Tuesday, January 29, 2013

Jessicka Havok's Theoretical Entrance into PWG: An Exercise in Breaking Down Straw Men

No cage can keep her fury contained; what is PWG so afraid of?
Photo Credit: Leslie Lee III/DDS
So yeah, as it turns out, people don't like it when you call out a promotion they like. That's okay, it's reflexive to have an answer in defense something that you hold dear when it's criticized. That being said, there are logical defenses and then there are half-truths, ignorant platitudes, and straw men.

The most insidious straw man of them all is the one that posits that I and everyone else who'd like to see Pro Wrestling Guerrilla put in a quota on women by force and ram them down everyone's throats into the main event. This is the most classic diversionary reaction, and it's the one that's meant to scare the living bejesus out of people who are comfortable with the status quo into thinking that people want to shake things up for no reason. There's a perfectly good reason to want to see Jessicka Havok and her peers enter PWG though.

The company offers itself up as a "dream match" promotion. That's a fine business model, and it's one that I personally dig because of how well they pull if off (another potential straw man, one that I haven't seen built as a diversion, is that I dislike PWG as it is... you can dislike parts of a company and still enjoy its overall oeuvre). However, I'm not sure anyone can deny nowadays that intergender matches are the holy grail in this department. On an individual level, sure, Kevin Steen vs. Havok might not be a "dream match" for every single wrestling fan (but then again, what potential matchup would get 100% approval?), but I bet if polled, that would get a groundswell of support as one. Besides, if PWG's thing is doing dream matches, then what defense is there for them eschewing fresh matches featuring Havok against the wide variety of main event men on an eventual basis and promoting Sami Callihan vs. Drake Younger as a main event? How is that a dream match when we've seen it four times in Combat Zone Wrestling in 2012 alone? CZW is not a podunk little promotion. Of course, we don't know the overlap between PWG fans and CZW fans, so it's pretty dumb to state declaratively either way. That being said, I'd say logic is on my side here.

But getting back to the "shaking things up for no reason." People who have read this blog for a long time should know me well enough to understand that I hate things happening in wrestling for no good reason. Throwing Havok into a main event against Steen without any build up wouldn't be the best idea, even though I'm not sure the folks in the Reseda crowd (the same people who supported Candice LaRae pretty vocally when she feuded with Joey Ryan) would reject it otherwise. Then again, isn't debuting Callihan in PWG in DDT4 with Roderick Strong as a partner shaking things up for no reason? The same with some of the other heralded debuts PWG has had in its history, they kinda just throw things into the mix without any rhyme or reason other than "I think this would be a good match." The straw man built is obliterated by its own logic and patterns of the company in question.

But therein lies the rub, doesn't it? The people in charge have to think that it would be a good idea, and apparently, Super Dragon isn't keen on "most women" from his experience, which again, has been pretty small. I count four women who've wrestled for him since I started following the company: ODB, Christina von Eerie, LeRae, and Portia Perez. All four have their strengths and weaknesses, and I tend to think the last three names on that list are pretty damn good wrestlers, regardless of any trappings.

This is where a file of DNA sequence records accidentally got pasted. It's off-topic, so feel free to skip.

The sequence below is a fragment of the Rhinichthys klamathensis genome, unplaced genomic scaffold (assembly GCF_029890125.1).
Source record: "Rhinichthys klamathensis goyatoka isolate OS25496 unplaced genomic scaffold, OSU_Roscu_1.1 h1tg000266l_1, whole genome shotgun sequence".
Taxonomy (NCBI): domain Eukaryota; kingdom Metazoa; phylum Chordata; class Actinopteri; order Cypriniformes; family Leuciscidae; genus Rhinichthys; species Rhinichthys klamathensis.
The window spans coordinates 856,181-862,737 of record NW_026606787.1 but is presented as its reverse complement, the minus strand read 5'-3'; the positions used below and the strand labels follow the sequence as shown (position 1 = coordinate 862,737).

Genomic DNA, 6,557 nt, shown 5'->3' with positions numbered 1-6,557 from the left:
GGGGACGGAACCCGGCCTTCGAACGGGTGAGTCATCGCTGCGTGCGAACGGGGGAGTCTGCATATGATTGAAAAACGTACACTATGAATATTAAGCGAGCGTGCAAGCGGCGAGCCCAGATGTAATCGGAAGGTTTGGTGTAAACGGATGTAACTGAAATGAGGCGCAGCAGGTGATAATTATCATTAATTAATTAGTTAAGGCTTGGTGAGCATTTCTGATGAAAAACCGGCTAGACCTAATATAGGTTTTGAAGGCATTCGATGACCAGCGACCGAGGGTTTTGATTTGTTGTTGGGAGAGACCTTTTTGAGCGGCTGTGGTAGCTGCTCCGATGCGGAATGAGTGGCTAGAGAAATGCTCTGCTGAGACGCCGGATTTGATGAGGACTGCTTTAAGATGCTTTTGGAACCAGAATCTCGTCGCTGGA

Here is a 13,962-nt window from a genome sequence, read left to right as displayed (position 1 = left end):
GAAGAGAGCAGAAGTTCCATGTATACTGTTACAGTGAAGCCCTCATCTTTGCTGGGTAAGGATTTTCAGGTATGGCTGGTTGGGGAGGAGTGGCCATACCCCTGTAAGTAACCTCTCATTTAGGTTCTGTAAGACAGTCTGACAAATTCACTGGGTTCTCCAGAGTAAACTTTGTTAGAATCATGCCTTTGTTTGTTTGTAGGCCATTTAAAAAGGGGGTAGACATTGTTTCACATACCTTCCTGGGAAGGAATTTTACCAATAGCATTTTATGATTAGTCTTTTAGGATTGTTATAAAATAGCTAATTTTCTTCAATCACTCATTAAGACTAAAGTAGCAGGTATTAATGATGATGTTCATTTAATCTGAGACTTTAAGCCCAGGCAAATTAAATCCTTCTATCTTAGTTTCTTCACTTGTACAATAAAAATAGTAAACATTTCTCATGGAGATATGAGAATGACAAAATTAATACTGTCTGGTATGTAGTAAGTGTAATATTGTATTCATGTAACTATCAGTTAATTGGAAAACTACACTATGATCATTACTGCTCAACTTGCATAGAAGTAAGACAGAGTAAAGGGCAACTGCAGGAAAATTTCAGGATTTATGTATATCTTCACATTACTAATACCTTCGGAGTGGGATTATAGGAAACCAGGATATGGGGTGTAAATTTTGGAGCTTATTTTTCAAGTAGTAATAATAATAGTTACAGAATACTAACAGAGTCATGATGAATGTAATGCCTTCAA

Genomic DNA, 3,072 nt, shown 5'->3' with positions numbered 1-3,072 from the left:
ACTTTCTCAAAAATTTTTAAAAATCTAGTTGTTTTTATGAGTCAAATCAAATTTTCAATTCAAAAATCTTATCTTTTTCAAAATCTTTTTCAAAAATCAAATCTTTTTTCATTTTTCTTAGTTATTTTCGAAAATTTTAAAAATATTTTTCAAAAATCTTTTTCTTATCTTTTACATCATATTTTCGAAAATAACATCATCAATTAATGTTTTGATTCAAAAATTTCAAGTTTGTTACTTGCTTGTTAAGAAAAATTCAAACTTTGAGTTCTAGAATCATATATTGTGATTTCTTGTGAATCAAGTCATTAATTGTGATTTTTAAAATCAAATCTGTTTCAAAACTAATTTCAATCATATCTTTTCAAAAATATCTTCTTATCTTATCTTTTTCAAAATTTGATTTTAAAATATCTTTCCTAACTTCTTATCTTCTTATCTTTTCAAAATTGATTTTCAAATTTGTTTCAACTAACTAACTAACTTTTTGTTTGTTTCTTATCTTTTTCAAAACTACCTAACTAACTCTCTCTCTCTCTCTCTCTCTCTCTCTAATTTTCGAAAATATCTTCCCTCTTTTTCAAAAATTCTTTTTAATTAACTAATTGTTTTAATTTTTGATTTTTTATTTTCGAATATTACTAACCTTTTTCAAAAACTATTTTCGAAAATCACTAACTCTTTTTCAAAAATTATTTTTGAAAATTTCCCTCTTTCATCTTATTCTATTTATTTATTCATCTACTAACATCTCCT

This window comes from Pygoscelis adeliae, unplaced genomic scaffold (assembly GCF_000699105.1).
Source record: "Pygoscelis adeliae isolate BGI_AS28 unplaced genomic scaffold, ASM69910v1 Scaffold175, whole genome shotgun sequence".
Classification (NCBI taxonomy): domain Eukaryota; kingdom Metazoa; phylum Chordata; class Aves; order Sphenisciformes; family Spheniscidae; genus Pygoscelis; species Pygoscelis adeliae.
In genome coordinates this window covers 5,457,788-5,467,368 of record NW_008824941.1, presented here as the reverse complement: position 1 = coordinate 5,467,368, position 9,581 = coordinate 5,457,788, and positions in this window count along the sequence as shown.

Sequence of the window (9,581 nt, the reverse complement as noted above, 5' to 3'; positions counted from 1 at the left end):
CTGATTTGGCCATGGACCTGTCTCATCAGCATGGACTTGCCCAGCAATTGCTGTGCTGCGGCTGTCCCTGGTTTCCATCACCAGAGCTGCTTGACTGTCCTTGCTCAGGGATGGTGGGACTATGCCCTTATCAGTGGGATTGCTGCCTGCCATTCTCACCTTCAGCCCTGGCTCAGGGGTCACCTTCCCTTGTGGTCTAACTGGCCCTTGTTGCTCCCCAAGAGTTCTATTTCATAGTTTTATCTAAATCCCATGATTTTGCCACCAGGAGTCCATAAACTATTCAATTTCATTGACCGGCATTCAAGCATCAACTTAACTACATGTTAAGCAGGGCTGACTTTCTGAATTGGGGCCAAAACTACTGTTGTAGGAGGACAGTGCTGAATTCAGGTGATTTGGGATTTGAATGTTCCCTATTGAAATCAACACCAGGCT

But it's true. The promoter books who the promoter wants in the promotion. If Super Dragon doesn't want to book women, it's well within his right, but what is conveniently forgotten is that I also have the right to question the reasoning why he thinks the way he thinks, right? It works both ways. I point out that the best wrestling promotions in the country are booking either woman vs. woman matches or intergender contests to great effect. Anarchy Championship Wrestling routinely sells out notable venues in two Texas metropolises with no gender barrier. Chikara has gained a reputation for progressivism not by stocking a roster with women but with giving the ball to one special performer, Sara del Rey. They let her run with it, and well what do you know, a crowd of 600-700 people at the ECW Arena cheered their asses off for her when she wrestled and defeated Claudio Castagnoli decisively and cleanly.

I claim that Havok has a similar buzz to Callihan, which might be a bit of an overestimation. But PWG also has made Younger a regular and is bringing in Samuray del Sol. Both are talented, but I'd argue that Havok trumps both of them in recognition. And before anyone says Dragon Gate USA/EVOLVE is a better brand than any company Havok (or other top women like Cheerleader Melissa or Mercedes Martinez) work for, remember that an employee publicly complained to me that "fans like me" weren't supporting them enough, and that their parent iPPV company couldn't wait to add SHINE to their roster because of how lucrative it'd be.

It boggles my mind as to how many hoops people will jump through to discount the integration of wrestling upon gender lines, especially given the massive amounts of evidence that indie wrestling fans are not only ready to accept women in the major cycle, but are demanding it. There is no reason why Super Dragon can't fly in Havok or Melissa or Mia Yim or Athena or Rachel Summerlyn to help broaden their horizons and expand the number of dream matches they can offer. I can't change people's minds, but that doesn't mean the mindsets people have about this kind of thing in 2013 don't seem not only backwards but incredibly foolish from an economic/buzz standpoint either.